What Might Have Happened at Uber: Protecting Leaders From Hubris

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There is an accepted Peter Drucker adage — “Culture eats strategy for breakfast”.

I do agree.

We’ve watched countless organizations suffer at the hands of their own culture. There are clear examples where the culture has morphed into such as incredibly difficult beast, that it leaves an organization at the brink of demise (think General Motors, News of the World, etc.) This week, we’ve learned in grave detail how Uber has seemingly turned a corner and driven directly into the muck — and at first glace we might place all blame on its culture.

However, we must recognize that culture is created by the leaders who shape that organization. Uber is no different. Those who have a hand in molding the mores, accepted practices, methods and mechanisms to support those practices. Leaders fail. They fail because they fall prey to the most human of mistakes. Mistakes of perspective that we have likely all made — but on a much grander scale that promises a widespread effect on countless individuals.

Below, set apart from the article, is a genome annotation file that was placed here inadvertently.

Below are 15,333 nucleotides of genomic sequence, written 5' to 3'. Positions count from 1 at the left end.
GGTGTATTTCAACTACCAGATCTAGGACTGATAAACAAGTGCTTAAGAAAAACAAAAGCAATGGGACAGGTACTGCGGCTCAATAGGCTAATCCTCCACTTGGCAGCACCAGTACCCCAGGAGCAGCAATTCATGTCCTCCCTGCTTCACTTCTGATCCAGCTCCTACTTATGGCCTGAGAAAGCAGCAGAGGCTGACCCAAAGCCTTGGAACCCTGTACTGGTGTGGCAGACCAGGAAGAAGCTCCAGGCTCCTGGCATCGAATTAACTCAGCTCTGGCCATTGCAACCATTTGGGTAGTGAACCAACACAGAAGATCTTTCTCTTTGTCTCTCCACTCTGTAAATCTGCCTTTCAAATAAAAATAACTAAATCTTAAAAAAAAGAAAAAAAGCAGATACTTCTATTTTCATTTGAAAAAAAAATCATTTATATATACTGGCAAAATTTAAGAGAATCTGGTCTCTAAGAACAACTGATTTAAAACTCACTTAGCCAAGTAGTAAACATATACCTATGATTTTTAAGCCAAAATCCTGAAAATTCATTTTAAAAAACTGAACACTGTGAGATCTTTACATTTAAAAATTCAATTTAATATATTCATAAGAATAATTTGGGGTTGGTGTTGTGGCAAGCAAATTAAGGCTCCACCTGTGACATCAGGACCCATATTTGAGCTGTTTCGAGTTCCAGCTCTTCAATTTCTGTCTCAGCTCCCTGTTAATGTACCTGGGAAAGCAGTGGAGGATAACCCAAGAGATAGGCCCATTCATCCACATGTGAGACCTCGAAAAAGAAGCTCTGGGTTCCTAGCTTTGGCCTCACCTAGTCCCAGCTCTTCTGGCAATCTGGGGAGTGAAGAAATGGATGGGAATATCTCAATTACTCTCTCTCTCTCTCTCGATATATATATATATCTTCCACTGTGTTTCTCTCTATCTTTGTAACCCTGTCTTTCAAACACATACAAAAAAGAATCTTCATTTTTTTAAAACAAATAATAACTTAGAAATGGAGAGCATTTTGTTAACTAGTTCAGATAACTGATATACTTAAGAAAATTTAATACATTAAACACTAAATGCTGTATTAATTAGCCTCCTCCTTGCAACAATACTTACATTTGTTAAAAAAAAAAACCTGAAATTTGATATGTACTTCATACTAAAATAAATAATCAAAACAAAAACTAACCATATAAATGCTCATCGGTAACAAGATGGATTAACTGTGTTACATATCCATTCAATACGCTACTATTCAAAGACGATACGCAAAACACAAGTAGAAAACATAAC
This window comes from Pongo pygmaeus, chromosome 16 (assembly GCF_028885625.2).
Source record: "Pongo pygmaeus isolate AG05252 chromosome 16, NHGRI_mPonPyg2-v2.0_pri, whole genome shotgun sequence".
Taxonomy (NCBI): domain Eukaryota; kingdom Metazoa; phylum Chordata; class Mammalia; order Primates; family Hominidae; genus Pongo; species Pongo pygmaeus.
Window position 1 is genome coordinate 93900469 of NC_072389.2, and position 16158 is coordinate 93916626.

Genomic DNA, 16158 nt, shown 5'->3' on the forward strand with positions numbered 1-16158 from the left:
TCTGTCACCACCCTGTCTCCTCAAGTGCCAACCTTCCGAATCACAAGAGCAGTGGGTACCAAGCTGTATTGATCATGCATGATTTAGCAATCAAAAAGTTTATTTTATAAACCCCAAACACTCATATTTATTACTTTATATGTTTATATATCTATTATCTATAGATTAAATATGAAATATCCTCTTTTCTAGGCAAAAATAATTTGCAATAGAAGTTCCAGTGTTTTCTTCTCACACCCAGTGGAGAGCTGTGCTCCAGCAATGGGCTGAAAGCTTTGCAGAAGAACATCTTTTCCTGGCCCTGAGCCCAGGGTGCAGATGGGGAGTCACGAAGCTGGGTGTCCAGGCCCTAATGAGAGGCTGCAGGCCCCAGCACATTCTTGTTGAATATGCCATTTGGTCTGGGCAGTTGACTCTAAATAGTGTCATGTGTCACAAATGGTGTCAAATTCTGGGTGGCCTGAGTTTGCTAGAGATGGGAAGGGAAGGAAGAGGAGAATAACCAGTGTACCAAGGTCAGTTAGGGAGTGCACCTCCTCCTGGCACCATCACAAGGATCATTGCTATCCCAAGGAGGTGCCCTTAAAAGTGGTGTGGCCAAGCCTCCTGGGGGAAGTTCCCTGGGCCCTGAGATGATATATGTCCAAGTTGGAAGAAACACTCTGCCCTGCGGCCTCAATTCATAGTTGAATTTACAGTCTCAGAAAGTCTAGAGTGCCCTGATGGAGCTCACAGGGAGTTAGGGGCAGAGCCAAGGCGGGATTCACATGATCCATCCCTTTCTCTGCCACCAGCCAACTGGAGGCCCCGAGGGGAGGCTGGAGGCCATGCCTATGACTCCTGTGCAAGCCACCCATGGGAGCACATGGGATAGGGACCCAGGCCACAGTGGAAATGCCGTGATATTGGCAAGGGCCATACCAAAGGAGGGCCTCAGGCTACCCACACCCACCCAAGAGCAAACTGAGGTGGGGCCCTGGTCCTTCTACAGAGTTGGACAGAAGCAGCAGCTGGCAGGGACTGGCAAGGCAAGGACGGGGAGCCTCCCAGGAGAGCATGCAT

Culture can operate like a precarious game of dominoes. It is always a delicate game of balance. Once out of alignment, the entire game is halted. Ultimately, leaders have the responsibility to monitor that balance.

One element which affects this balance is hubris. A state when a leader passes into a “loss of objectivity zone” that can forever mark a company. Hubris is a disease of perspective — defined as “excessive pride or self confidence” — and the impact within an organization can be devastating.

I’ve written previously about why and how leaders fail. From Abercrombie to Wells Fargo to Volkswagen , the rise of leaders only seems to be matched by their cataclysmic demise. From falling prey to bias, to losing touch with customers — when looking back at the signs and symptoms, diagnosing a growing problem seems simple.

Hubris, you see — is a disease of perspective.

In a recent Atlantic article, Jerry Useem eloquently explores this damning by-product of leadership success. Borne of power and fueled by bias, hubris is an over-confidence that can only come from power that insulates. Research has captured the phenomenon, which is characterized by a lack of “mirroring” or empathy for others. They stop doing what likely helped them attain success. Power, it seems, can stop leaders from remaining effective.